A large-scale, multicentre study has shown that emergency body cooling does not improve survival rates or reduce brain injury in infants and children with out-of-hospital cardiac arrest more than normal temperature control.
Therapeutic hypothermia, or whole body cooling, can improve survival and health outcomes for adults after cardiac arrest and also for newborns with brain injury due to a lack of oxygen at birth. But, until now, this treatment has not been studied in infants or children admitted to hospitals with cardiac arrest.
“Our results show that therapeutic hypothermia is no more effective for treating children after out-of-hospital cardiac arrest than maintaining body temperature within the normal range, ” said co-principal investigator Dr Frank W Moler, a professor in the department of paediatrics and communicable diseases at University of Michigan’s CS Mott Children’s Hospital. “Both treatments help to control fever and result in similar outcomes for patients.”
The study included 295 participants between 2 days and 18 years old who were admitted to children’s hospitals for cardiac arrest, required chest compressions for at least two minutes and remained dependent on mechanical ventilation to breathe. After their parents or guardians provided consent, children were randomly assigned to one of the two treatment groups. One group received body cooling for two days followed by three days of normal temperature control. Another group received normal temperature control for five days.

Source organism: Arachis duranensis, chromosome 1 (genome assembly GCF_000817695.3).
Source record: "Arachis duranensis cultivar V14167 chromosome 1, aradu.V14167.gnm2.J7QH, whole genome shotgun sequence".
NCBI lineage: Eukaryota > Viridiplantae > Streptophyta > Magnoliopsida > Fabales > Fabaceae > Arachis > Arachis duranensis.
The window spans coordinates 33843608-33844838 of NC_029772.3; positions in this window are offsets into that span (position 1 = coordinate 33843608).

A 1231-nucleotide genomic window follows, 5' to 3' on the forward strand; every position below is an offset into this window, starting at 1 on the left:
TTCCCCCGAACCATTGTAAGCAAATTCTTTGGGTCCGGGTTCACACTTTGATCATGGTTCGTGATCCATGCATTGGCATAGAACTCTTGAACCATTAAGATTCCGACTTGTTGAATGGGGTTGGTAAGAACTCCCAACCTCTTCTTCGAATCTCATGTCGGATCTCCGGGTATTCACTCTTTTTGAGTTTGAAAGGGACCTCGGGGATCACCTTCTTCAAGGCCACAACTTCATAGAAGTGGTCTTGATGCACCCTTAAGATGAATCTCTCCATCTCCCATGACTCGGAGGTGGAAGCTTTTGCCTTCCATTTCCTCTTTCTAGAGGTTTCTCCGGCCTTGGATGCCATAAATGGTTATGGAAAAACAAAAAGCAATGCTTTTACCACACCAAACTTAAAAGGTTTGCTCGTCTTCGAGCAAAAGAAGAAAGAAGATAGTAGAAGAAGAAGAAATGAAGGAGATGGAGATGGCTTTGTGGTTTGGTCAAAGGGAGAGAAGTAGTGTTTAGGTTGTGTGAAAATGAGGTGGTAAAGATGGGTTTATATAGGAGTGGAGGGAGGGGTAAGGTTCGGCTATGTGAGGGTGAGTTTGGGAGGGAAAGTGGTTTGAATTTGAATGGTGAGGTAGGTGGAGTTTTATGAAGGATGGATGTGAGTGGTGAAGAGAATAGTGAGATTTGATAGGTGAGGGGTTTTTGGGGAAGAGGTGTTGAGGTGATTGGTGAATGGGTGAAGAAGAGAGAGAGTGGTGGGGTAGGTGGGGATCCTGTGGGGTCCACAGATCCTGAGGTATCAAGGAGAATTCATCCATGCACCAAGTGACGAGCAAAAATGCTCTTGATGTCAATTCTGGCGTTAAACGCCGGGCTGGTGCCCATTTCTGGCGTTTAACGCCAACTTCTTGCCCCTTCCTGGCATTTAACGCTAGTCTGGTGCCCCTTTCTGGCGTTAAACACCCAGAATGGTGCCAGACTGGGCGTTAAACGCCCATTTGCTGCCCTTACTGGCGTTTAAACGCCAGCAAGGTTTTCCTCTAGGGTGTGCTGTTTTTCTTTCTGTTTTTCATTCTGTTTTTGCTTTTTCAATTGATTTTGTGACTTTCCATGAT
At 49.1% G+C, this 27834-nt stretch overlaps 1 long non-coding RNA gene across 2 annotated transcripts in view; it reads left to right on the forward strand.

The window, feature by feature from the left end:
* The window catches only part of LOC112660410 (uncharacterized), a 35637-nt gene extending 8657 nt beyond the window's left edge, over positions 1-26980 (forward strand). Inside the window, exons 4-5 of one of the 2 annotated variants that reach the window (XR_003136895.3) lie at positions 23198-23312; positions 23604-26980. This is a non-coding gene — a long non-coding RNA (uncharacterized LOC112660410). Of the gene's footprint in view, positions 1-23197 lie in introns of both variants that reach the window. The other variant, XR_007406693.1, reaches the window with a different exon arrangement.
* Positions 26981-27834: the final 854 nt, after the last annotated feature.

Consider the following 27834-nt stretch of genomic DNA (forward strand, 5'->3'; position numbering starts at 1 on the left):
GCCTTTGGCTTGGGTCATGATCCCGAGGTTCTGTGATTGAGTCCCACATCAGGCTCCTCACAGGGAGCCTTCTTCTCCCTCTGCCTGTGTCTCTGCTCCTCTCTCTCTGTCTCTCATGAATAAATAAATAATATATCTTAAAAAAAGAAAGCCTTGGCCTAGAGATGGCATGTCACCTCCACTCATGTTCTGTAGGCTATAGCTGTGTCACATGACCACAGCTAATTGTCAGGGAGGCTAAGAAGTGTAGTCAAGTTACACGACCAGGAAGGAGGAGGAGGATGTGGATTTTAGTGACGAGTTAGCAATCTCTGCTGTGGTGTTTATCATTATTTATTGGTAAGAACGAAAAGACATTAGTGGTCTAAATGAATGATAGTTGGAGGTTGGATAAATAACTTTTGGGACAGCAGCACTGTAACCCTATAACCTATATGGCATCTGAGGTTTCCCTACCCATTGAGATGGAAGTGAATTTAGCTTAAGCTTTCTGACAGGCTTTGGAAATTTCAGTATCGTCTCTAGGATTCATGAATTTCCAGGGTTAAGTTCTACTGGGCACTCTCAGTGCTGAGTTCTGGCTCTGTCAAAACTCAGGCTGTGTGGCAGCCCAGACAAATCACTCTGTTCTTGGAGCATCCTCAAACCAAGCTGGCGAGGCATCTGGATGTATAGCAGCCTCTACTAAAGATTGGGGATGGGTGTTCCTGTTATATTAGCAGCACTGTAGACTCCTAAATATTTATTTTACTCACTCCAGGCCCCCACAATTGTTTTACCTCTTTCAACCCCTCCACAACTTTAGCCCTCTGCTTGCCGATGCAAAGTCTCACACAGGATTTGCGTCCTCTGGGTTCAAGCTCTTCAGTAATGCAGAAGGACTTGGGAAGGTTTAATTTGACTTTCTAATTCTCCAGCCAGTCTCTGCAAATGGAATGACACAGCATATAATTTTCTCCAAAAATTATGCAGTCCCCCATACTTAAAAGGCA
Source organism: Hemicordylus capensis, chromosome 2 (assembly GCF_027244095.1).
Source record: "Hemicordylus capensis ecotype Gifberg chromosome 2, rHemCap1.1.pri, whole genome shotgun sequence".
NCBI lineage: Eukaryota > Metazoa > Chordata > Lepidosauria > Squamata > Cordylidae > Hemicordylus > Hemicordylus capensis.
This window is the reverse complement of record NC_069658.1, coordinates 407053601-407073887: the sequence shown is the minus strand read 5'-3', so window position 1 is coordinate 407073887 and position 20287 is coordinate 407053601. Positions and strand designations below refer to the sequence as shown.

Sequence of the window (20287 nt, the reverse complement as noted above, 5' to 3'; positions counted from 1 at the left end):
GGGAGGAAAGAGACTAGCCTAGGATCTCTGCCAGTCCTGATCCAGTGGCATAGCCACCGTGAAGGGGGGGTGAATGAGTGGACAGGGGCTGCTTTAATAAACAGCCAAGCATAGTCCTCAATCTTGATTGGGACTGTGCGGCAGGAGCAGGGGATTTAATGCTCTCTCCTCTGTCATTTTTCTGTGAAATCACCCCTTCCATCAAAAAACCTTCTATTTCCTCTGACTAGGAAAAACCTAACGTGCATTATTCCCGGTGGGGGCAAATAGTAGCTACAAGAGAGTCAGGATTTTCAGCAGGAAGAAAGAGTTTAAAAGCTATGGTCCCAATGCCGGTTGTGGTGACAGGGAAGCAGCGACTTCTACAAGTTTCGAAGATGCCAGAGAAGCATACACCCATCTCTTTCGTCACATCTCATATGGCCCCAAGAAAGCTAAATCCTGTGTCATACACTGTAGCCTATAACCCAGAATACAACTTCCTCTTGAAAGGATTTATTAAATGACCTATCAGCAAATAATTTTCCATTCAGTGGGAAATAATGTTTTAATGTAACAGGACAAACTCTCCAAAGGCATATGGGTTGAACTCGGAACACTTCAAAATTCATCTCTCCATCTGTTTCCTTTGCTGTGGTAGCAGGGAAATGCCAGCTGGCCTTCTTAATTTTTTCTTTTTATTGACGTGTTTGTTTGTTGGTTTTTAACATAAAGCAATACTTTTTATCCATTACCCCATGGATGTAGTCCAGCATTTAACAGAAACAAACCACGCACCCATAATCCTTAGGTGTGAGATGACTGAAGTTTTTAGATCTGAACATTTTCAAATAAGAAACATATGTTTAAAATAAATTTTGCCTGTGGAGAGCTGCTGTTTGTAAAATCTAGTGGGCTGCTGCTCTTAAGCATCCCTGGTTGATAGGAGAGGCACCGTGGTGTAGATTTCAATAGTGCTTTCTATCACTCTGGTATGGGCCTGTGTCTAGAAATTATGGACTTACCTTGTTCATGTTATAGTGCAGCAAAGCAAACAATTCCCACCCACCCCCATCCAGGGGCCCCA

During the treatment, study participants lay between special blankets. Pumps circulate water through tubes in the blankets to maintain specific body temperature ranges: either a lower range of 89.6ºF–93.2ºF or a normal range of 96.8ºF–99.5ºF. One year after treatment, researchers observed no difference in survival or cognitive function between groups.
Out-of-hospital cardiac arrest in infants and children typically results from causes such as strangulation, drowning, or trauma. A separate study by the same researchers is examining body cooling in hospitalised patients who suffer cardiac arrest, typically as a complication of a medical condition. A goal of both studies is preventing fever, which commonly occurs after cardiac arrest and can lead to more severe outcomes.
“The findings from these studies may well lead to evidence-based guidelines that will improve the quality and rates of pediatric cardiac arrest survival by using better treatments,” said co-principal investigator Dr J Michael Dean, professor of pediatrics and chief of the division of pediatric critical care medicine at the University of Utah School of Medicine, Salt Lake City. “Our hope is to identify the most effective treatment for preventing neurological damage or death in infants and children who suffer cardiac arrest.”
The studies are part of the Therapeutic Hypothermia after Pediatric Cardiac Arrest (THAPCA) trials, a six-year effort that is the largest examination of therapeutic hypothermia in children other than newborns for any health condition to date.